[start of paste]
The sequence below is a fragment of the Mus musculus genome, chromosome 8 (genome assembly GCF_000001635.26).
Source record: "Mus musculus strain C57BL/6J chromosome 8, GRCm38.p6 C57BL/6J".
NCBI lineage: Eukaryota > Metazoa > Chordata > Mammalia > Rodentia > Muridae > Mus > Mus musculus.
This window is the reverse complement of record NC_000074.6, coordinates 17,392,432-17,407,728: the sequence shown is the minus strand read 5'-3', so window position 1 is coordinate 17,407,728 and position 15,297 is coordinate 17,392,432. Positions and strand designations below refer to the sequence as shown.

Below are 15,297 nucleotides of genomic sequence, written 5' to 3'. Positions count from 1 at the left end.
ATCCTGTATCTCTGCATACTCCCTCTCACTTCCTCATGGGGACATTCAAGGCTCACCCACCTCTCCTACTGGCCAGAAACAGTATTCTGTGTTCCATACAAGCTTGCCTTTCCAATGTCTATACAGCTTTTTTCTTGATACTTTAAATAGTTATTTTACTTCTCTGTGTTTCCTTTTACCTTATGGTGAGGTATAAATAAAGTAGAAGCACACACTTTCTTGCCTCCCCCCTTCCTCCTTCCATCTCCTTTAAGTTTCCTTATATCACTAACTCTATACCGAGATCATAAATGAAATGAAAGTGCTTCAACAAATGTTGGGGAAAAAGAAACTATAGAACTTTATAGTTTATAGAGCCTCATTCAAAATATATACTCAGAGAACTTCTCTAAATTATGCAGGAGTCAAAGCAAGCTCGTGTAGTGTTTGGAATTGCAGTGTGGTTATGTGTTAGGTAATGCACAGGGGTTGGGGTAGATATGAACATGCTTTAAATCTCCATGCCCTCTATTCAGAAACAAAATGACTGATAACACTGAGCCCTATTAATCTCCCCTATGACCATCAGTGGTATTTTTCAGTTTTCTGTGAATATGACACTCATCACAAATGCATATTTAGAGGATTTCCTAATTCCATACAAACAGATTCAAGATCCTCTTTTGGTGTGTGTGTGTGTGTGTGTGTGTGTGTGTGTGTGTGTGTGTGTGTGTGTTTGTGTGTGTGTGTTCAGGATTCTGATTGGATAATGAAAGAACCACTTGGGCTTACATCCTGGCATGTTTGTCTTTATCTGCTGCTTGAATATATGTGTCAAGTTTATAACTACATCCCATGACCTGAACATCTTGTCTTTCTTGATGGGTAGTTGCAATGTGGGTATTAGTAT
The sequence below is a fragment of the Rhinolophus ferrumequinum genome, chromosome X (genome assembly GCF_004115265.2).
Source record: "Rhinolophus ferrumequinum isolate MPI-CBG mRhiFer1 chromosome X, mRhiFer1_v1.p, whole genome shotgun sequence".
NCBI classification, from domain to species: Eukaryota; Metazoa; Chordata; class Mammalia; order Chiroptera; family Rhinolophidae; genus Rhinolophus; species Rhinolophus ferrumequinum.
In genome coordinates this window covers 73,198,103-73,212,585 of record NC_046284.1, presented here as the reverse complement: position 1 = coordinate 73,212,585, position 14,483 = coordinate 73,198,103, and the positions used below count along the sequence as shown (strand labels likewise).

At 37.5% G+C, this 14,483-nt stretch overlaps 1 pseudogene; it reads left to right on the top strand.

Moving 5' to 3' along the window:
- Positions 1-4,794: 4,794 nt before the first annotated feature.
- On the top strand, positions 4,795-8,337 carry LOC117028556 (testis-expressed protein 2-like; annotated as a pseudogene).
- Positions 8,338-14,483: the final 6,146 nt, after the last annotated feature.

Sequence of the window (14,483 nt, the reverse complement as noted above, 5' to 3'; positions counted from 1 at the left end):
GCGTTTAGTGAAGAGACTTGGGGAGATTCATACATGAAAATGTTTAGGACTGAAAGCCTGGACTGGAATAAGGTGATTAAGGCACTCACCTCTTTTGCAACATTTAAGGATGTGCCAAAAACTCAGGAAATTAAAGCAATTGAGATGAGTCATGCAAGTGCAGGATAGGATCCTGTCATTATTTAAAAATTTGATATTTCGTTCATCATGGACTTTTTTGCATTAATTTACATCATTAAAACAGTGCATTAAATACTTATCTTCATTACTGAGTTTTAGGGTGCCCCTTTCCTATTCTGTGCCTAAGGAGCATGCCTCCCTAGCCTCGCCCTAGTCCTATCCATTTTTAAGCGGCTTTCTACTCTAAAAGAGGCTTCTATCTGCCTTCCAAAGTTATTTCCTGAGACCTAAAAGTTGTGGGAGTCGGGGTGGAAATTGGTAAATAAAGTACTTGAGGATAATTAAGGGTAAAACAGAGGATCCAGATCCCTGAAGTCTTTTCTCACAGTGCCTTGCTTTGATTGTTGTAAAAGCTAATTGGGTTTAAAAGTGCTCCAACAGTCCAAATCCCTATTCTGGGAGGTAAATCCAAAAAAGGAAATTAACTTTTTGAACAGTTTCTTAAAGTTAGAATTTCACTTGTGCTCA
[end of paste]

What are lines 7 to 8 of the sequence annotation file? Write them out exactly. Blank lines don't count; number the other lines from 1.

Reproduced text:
The sequence below is a fragment of the Rhinolophus ferrumequinum genome, chromosome X (genome assembly GCF_004115265.2).
Source record: "Rhinolophus ferrumequinum isolate MPI-CBG mRhiFer1 chromosome X, mRhiFer1_v1.p, whole genome shotgun sequence".